US 7594261 B2 Abstract Systems and methods for cryptographically processing data as a function of a Cartier pairing are described. In one aspect, a Cartier pairing is generated from two different abelian varieties or abelian varieties and an isogeny between them. Data is cryptographically processed based on the Cartier pairing.
Claims(19) 1. A method comprising:
in a computer, generating a Cartier pairing from two different abelian varieties E and E′ and an isogeny φ between them;
in the computer, cryptographically processing data based on the Cartier pairing; and
wherein the Cartier pairing, with respect to the isogeny φ, is defined as:
e _{φ}(P, P′)=e _{m}(P, Q);wherein P is a point on the abelian variety E in a kernel of φ, P′ is a point on the abelian variety E′ in the kernel of a dual isogeny {circumflex over (φ)}, and Q is a point with the property that φ(Q) =P′.
2. A method as recited in
3. A method as recited in
in the computer, determining a first element P from a first abelian variety of the two different abelian varieties; and
in the computer, determining a second element P′ from a second abelian variety of the two different abelian varieties, the first and second abelian varieties not being a same abelian variety.
4. A method as recited in
in the computer, determining a first element P from a first abelian variety of the two different abelian varieties; and
in the computer, determining a second element P′ from a second abelian variety of the two different abelian varieties by hashing original data onto the second abelian variety, the first and second abelian varieties not being a same abelian variety.
5. A method as recited in
in the computer, determining an isogeny Φ of degree m from a first abelian variety of the abelian varieties to a second abelian variety of the abelian varieties;
in the computer, generating a secret from a random number r,
in the computer, generating a signer's public key as a function of the secret number rand the first element;
in the computer, calculating a signature as the r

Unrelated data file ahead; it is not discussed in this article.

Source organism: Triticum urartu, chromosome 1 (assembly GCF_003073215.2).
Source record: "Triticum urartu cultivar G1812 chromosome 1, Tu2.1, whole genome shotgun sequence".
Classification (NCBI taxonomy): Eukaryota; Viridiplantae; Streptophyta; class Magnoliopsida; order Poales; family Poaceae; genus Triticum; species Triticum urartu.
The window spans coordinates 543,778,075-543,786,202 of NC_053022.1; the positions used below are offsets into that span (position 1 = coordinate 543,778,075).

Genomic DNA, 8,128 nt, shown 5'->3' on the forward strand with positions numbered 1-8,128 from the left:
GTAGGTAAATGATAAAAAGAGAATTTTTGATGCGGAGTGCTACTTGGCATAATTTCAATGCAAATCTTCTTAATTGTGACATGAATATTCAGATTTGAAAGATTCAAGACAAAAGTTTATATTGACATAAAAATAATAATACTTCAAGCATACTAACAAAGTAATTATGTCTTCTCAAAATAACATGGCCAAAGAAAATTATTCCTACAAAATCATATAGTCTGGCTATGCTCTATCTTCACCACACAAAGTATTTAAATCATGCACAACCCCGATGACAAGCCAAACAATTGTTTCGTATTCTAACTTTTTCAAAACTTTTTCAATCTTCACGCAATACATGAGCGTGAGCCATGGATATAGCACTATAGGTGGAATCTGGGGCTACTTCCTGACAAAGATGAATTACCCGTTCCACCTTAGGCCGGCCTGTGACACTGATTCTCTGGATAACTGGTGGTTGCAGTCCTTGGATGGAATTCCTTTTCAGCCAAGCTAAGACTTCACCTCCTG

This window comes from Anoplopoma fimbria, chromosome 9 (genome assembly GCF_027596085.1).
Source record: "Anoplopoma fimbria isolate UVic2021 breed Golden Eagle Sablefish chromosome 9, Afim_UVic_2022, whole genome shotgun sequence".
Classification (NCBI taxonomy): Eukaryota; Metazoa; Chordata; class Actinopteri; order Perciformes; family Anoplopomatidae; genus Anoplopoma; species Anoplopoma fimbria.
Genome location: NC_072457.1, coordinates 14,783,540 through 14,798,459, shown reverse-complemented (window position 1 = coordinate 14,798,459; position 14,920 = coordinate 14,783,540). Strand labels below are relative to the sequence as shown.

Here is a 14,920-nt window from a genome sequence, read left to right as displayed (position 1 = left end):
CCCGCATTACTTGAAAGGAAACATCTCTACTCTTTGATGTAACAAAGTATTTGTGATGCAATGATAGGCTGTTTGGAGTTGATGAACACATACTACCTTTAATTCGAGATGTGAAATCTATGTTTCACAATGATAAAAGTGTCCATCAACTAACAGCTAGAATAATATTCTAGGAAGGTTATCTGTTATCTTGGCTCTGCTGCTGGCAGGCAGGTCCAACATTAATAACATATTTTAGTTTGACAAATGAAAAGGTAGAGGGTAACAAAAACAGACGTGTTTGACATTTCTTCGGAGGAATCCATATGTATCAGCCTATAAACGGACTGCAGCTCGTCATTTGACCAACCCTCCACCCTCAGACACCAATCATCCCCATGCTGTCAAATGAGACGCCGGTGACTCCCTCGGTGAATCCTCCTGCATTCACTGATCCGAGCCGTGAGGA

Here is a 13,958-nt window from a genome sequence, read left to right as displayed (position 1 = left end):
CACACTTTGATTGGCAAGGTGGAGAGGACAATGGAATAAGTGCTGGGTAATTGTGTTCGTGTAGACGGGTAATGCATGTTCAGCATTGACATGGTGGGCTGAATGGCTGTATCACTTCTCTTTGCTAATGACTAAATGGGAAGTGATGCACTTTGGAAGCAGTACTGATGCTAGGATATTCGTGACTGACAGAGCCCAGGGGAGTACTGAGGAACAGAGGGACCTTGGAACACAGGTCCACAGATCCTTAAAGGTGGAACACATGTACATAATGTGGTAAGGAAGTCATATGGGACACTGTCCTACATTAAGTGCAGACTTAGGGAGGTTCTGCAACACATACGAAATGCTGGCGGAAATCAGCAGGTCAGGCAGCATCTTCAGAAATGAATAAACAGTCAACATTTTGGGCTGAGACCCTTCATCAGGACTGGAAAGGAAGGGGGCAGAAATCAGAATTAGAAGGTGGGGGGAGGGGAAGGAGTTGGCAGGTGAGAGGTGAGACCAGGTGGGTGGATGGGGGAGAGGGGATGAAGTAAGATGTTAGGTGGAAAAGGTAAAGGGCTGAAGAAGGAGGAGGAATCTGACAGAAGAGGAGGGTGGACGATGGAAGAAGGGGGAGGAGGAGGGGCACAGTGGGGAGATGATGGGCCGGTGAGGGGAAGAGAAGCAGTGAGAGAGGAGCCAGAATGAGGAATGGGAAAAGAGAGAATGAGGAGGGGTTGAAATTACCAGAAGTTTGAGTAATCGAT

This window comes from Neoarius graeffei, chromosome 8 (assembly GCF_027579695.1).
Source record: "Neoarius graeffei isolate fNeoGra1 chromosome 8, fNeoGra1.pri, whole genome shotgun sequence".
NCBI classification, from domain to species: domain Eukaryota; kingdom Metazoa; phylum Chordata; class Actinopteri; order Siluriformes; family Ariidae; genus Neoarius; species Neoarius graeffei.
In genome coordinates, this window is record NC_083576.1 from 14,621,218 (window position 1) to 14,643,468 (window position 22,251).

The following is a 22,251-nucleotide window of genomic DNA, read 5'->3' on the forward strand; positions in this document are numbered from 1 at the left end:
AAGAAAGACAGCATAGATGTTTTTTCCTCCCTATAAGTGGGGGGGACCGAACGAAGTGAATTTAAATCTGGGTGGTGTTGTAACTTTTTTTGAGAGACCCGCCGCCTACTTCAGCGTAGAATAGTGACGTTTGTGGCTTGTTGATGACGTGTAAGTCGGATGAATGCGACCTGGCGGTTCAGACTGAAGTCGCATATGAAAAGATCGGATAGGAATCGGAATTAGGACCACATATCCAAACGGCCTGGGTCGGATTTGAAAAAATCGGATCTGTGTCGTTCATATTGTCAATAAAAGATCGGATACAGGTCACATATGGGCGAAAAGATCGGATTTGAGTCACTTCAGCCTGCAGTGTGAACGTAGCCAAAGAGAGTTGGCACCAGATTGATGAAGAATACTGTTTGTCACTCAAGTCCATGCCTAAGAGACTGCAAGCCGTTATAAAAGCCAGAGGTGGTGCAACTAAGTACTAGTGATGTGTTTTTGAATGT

^{th }multiple of a resulting hash of the original data;in the computer, signing the original data to generate cryptographically processed data; and
in the computer, validating the cryptographically processed data as a function of the isogeny, a hash of the cryptographically processed data, the signature, and the first element and the signer's public key.
6. A method as recited in
in the computer, generating an isogeny Φ of degree m from E to E′;
in the computer, identifying a point P on E;
in the computer, generating a random number r and the rth multiple of P, r*P;
in the computer, obtaining a public key s*P; and
in the computer, encrypting data to generate encrypted data as a function of an identity ID, the random number r, and a computed Cartier pairing based on s*P.
7. A method as recited in
8. A computer-readable storage medium comprising computer-program instructions executable by a processor for:
generating a Cartier pairing from two different abelian varieties E and E′ and an isogeny φ between them;
cryptographically processing data based on the Cartier pairing; and
wherein the Cartier pairing, with respect to the isogeny φ, is defined as:
e _{φ}(P, P′)=e _{m}(P, Q);wherein P is a point on the abelian variety E in a kernel of φ, P′ is a point on the abelian variety E′ in the kernel of a dual isogeny {circumflex over (φ)}, and Q is a point with the property that φ(Q)=P′.
9. A computer-readable storage medium as recited in
10. A computer-readable storage medium as recited in
determining a first element P from a first abelian variety of the two different abelian varieties; and
determining a second element P′ from a second abelian variety of the two different abelian varieties, the first and second abelian varieties not being a same abelian variety.
11. A computer-readable storage medium as recited in
determining a first element P from a first abelian variety of the two different abelian varieties; and
determining a second element P′ from a second abelian variety of the two different abelian varieties by hashing original data onto the second abelian variety, the first and second abelian varieties not being a same abelian variety.
12. A computer-readable storage medium as recited in
determining an isogeny Φ of degree m from a first abelian variety of the abelian varieties to a second abelian variety of the abelian varieties;
generating a secret from a random number r,
generating a signer's public key as a function of the secret number r and the first element;
calculating a signature as the r
^{th }multiple of a resulting hash of the original data;signing the original data to generate cryptographically processed data; and
validating the cryptographically processed data as a function of the isogeny, a hash of the cryptographically processed data, the signature, and the first element and the signer's public key.
13. A computer-readable storage medium as recited in
generating an isogeny Φ of degree m from E to E′;
identifying a point P on E;
generating a random number r and the rth multiple of P, r*P;
obtaining a public key s*P; and
encrypting data to generate encrypted data as a function of an identity ID, the random number r, and a computed Cartier pairing based on s*P.
14. A computer-readable storage medium as recited in
15. A computing device comprising:
a processor; and
a memory coupled to the processor, the memory storing computer-program instructions executable by the processor for: